the fall of 1940, Jesse (Red) Paschall, a dispatcher located in Portland, Oregon, for the Portland General Electric Company, conceived the bright idea that a Dispatcher's Association would be advantageous, serve a useful purpose, and promote good fellowship.
the early days, tie-line interconnections between neighboring electric utility systems were a rarity and a Power Dispatcher or System Operator Office was strictly a local function. The
dispatchers who would be interested in such an effort were employees of various local organizations engaged in public service in the Portland area, i.e., two electric utilities, telephone company, gas company, two airlines, police department, county sheriff, telegraph company, railroad and street railway.
idea was well accepted by both the Dispatchers of these various organizations and their immediate management representatives. To carry forward the embryo idea, a dinner meeting was held at a leading Portland hotel attended by fifty men. A congenial social evening was spent getting well acquainted. It was the unanimous consensus that a permanent organization should be established and regular meetings should be scheduled. Thus, the "Pacific Northwest Dispatcher's Association" became a living entity on April 15,1941.
were elected: Jess Paschall, President; Sgt. Tho. J. Sheridan of the Oregon State Police, Secretary, and constituition and bylaws were adopted. Several meetings were held during the next few months at such places as a large brewery, and an airline dispatch office in conjunction with a long joy ride.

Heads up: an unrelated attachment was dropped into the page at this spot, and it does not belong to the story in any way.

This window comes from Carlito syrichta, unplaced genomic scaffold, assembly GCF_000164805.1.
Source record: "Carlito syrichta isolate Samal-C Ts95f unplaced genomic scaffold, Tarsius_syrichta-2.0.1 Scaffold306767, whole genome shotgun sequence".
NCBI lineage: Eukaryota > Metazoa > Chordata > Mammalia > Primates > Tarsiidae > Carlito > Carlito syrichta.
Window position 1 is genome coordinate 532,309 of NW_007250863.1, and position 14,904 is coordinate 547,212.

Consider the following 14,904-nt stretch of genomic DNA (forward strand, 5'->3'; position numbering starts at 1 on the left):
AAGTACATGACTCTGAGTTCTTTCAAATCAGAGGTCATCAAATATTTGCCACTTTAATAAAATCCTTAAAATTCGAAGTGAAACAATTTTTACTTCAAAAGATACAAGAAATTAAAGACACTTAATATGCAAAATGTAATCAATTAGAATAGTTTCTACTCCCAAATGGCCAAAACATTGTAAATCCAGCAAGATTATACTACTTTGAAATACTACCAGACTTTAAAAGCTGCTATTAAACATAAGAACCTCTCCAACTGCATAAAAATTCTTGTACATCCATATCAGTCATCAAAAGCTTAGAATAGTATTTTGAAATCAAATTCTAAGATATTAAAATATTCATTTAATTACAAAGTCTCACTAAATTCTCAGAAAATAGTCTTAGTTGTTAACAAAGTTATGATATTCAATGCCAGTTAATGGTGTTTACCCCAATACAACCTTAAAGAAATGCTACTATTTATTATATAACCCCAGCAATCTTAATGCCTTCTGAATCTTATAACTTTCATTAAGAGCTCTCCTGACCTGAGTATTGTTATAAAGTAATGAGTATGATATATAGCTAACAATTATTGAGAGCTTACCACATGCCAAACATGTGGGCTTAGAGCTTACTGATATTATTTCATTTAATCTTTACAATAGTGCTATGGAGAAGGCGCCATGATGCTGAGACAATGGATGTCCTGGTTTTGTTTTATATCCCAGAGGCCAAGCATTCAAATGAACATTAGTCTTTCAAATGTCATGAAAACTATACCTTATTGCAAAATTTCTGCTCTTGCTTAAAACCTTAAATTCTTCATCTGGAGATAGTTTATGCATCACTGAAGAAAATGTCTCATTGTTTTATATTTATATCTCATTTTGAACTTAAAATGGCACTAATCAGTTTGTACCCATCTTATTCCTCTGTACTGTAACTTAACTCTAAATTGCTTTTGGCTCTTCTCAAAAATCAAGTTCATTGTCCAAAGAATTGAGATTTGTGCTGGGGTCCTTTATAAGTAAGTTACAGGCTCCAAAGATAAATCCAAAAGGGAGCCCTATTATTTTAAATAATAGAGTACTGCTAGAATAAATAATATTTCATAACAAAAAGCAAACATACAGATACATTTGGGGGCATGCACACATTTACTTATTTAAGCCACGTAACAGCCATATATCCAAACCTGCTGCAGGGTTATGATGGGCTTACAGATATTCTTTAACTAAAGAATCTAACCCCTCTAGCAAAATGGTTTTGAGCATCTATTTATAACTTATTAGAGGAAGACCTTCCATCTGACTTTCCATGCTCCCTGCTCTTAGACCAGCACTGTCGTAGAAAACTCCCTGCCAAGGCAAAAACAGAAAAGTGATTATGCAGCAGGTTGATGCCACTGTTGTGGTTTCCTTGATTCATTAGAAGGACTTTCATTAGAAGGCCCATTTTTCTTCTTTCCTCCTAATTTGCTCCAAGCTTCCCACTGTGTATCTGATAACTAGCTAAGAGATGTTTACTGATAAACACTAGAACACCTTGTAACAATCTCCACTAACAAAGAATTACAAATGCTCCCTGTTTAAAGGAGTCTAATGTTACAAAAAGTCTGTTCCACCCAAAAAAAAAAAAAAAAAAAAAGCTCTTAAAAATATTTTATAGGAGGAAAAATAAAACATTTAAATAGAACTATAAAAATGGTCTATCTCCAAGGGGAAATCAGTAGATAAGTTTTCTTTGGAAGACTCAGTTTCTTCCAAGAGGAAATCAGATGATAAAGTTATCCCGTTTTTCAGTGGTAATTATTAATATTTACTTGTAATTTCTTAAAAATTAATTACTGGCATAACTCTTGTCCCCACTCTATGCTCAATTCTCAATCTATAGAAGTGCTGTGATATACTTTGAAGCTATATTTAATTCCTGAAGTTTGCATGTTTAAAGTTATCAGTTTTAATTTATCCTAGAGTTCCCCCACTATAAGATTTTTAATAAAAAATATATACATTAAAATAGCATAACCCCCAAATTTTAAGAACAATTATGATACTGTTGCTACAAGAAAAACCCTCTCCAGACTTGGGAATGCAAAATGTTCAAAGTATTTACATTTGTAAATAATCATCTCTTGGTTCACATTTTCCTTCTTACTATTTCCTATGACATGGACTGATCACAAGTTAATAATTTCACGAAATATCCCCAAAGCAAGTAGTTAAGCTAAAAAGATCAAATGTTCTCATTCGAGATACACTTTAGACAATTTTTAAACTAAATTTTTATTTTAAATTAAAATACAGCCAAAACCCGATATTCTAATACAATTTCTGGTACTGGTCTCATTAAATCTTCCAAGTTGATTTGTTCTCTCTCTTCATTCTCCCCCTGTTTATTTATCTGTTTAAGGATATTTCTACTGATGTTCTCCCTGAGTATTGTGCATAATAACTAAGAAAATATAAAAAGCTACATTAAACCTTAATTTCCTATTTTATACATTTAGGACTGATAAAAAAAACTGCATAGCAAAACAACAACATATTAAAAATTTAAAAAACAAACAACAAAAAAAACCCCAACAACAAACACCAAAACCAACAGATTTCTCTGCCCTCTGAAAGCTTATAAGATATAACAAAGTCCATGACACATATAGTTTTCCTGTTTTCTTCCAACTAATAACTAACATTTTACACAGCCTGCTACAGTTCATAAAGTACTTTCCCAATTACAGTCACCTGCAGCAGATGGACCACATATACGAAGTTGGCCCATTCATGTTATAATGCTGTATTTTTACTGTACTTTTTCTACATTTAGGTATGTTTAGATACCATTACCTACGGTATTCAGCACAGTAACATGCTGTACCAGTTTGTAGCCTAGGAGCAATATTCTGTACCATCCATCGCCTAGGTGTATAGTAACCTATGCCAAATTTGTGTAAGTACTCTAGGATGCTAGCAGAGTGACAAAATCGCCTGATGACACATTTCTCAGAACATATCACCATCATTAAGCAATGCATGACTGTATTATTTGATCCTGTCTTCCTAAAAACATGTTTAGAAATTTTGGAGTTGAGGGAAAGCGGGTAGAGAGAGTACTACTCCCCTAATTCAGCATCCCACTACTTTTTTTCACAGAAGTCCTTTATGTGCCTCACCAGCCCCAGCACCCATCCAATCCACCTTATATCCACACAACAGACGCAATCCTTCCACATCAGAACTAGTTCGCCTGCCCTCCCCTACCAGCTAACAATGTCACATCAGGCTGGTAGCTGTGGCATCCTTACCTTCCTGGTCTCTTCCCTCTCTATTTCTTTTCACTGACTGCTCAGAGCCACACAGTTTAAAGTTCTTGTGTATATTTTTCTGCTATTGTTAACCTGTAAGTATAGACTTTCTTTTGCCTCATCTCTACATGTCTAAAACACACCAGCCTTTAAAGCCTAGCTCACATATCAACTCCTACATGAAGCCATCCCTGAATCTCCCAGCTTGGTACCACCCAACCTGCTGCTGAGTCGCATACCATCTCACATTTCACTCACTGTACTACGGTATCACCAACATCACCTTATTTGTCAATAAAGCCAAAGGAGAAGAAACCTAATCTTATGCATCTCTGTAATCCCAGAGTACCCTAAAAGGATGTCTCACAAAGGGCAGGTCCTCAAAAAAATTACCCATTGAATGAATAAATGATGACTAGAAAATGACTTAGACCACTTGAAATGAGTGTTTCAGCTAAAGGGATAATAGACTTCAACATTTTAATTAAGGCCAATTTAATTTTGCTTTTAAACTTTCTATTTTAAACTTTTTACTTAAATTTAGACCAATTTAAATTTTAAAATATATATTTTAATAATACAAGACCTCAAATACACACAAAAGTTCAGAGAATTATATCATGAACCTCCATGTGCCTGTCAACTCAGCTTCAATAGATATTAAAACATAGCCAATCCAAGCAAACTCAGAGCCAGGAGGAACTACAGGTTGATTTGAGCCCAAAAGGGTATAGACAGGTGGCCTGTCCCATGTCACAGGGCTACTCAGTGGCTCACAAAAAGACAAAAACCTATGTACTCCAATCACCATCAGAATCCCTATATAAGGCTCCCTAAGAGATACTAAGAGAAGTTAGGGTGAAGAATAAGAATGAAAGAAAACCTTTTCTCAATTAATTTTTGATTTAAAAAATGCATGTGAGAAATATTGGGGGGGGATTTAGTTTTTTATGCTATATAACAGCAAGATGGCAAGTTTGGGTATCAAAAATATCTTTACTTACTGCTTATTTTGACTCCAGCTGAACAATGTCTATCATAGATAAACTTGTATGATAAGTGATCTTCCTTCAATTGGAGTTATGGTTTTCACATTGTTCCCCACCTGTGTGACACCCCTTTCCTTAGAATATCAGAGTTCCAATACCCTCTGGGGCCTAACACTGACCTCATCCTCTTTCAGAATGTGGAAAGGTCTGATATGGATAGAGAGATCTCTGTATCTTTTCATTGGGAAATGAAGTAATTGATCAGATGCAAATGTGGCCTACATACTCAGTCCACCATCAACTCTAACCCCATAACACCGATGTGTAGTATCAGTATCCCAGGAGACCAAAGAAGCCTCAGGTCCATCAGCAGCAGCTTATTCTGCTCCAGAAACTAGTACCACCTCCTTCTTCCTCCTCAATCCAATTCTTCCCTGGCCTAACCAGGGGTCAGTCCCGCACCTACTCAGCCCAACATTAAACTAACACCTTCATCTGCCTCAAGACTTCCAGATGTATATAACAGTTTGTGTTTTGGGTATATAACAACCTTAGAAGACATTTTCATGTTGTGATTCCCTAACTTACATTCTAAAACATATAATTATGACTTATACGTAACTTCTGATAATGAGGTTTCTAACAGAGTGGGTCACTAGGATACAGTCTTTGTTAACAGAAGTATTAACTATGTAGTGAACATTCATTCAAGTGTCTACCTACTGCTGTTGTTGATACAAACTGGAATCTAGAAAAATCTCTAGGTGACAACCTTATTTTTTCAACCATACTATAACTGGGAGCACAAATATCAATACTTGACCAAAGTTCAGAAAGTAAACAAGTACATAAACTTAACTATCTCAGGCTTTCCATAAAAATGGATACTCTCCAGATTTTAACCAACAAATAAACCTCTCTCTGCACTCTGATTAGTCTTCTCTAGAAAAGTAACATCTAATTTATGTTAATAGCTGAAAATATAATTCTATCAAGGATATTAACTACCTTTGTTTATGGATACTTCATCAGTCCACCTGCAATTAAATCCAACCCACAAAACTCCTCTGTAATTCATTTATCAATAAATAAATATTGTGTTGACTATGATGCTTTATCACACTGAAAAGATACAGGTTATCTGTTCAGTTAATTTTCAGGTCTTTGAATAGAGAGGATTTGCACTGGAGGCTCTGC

can all look back to that fateful day of December 7,1941 when the United States became engaged in World War II and to the resultant drastic changes in our way of life. Those changes left little time for social activities and with a unanimous decision of all members of the newly established association, all further activities were canceled.
eventually ceased and the nation centered its efforts on restoring civilian activities locally and thoughts were directed toward the revival of a Dispatcher's Association.
Dispatcher's horizon had broadened during the war years, altering their outlook considerably. The terrific demand for electric power, the critical shortage of facilities and the absolute necessity for plant operation in the best possible pattern for the benefit of the entire Northwest area had brought about the creation of the Northwest Power Pool.
operation of this Pool brought the Dispatchers of the various electric utilities forming the Pool very close together, mainly on a telephone communication basis. They became well aware of the meaning and value of cooperation.
again, under the impetus of Jess Paschall and others, thoughts went out over the communication network and immediate returns indicated a strong desire for a meeting of Dispatchers, but limited to those associated with electric power utility industry.
answer to these desires, a preliminary dinner meeting was held late in 1945 at the St.Helens Hotel in Chehalis, Washington. Dispatchers representing electric utility members of the Power Pool attended, experiencing an interesting evening.
the most exciting aspect of the entire evening was the opportunity of meeting faces that had previously been conjured imagination. It was the unanimous consensus that some type of power dispatcher association should be established. The leaders of this movement were highly satisfied with the reception and progress and made the necessary arrangements to carry it forward.
May 20, 1946
turned out to be the official birthday of the American Power Dispatcher's Association. On this day, thirty-eight dispatchers from Oregon, Washington, and Montana representing the following companies gathered for a dinner in Chehalis, Washington.